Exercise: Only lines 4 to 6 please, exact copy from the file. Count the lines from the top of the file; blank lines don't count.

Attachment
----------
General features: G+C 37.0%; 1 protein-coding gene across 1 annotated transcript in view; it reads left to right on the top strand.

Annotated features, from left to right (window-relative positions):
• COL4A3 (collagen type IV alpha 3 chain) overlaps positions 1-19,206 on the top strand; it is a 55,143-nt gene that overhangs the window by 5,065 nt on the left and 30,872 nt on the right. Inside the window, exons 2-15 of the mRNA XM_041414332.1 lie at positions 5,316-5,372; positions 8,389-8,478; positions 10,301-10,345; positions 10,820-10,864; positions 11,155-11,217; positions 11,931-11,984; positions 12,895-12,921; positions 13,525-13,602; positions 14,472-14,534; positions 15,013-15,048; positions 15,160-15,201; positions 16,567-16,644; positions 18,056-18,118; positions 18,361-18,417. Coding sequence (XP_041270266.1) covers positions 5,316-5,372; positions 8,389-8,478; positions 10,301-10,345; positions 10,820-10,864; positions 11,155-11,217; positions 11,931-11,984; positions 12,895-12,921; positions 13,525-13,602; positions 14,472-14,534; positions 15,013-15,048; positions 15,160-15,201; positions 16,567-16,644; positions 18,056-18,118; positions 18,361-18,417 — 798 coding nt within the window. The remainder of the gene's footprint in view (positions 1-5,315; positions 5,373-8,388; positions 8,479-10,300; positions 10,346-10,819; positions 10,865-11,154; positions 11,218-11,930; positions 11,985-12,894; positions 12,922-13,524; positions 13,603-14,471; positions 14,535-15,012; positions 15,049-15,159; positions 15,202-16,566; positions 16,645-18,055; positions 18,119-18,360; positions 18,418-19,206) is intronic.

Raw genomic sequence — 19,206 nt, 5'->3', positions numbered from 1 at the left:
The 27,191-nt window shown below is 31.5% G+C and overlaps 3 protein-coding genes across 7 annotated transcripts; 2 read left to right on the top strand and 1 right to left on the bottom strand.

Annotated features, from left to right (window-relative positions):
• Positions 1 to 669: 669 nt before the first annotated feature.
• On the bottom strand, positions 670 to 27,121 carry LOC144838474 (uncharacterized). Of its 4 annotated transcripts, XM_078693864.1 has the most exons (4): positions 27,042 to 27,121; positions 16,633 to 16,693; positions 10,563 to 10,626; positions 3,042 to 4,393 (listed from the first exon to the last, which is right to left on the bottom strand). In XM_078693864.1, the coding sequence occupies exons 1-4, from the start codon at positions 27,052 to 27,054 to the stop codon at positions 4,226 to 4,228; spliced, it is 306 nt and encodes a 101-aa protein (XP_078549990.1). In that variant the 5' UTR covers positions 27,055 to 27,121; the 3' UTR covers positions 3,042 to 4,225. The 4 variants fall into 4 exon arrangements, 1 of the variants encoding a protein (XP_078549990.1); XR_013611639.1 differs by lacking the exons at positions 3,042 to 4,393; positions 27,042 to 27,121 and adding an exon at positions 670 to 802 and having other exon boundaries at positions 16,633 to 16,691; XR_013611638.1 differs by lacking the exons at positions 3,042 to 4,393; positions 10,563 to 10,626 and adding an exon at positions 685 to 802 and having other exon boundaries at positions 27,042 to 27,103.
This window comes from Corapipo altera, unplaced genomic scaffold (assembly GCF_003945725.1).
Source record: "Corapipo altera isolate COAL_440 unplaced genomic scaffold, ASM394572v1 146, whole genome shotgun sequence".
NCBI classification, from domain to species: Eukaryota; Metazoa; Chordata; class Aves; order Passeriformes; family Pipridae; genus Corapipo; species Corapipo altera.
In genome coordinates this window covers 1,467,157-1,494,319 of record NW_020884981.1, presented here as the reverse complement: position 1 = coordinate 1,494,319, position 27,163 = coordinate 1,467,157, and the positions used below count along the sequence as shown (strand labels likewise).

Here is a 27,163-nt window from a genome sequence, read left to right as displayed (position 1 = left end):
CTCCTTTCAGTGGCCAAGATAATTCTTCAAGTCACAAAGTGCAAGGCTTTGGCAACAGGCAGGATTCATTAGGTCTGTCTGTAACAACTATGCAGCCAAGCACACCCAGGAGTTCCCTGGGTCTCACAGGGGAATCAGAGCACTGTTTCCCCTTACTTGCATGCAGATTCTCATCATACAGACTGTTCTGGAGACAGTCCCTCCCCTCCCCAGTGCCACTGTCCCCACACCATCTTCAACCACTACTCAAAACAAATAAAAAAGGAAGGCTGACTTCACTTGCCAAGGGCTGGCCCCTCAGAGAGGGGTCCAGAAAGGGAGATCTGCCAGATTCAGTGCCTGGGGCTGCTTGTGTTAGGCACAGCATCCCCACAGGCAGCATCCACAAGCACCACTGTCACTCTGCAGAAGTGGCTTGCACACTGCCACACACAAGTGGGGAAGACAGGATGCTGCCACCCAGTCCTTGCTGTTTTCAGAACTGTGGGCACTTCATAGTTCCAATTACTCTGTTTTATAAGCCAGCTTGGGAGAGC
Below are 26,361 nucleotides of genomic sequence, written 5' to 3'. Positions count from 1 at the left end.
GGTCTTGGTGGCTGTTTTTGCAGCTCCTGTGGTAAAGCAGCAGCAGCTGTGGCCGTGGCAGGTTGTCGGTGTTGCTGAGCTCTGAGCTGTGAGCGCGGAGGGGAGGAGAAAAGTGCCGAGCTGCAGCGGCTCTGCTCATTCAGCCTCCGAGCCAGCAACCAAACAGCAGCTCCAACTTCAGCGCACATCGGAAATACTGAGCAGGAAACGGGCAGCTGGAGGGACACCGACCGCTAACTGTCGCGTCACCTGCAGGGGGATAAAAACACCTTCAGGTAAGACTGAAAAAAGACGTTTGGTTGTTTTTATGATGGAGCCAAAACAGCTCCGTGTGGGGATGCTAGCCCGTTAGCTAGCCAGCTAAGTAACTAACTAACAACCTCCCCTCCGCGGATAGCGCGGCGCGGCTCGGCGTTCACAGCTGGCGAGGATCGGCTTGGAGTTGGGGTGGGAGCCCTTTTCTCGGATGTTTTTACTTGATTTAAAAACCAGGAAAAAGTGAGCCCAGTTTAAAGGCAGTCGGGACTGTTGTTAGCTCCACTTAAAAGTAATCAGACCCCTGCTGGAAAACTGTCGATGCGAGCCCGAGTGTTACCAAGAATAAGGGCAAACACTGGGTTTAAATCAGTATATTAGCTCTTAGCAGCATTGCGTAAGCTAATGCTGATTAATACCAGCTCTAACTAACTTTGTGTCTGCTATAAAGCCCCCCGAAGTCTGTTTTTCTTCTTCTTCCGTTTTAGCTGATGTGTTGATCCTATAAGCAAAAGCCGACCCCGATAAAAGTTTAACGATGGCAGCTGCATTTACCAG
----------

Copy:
Raw genomic sequence — 19,206 nt, 5'->3', positions numbered from 1 at the left:
The 27,191-nt window shown below is 31.5% G+C and overlaps 3 protein-coding genes across 7 annotated transcripts; 2 read left to right on the top strand and 1 right to left on the bottom strand.

Annotated features, from left to right (window-relative positions):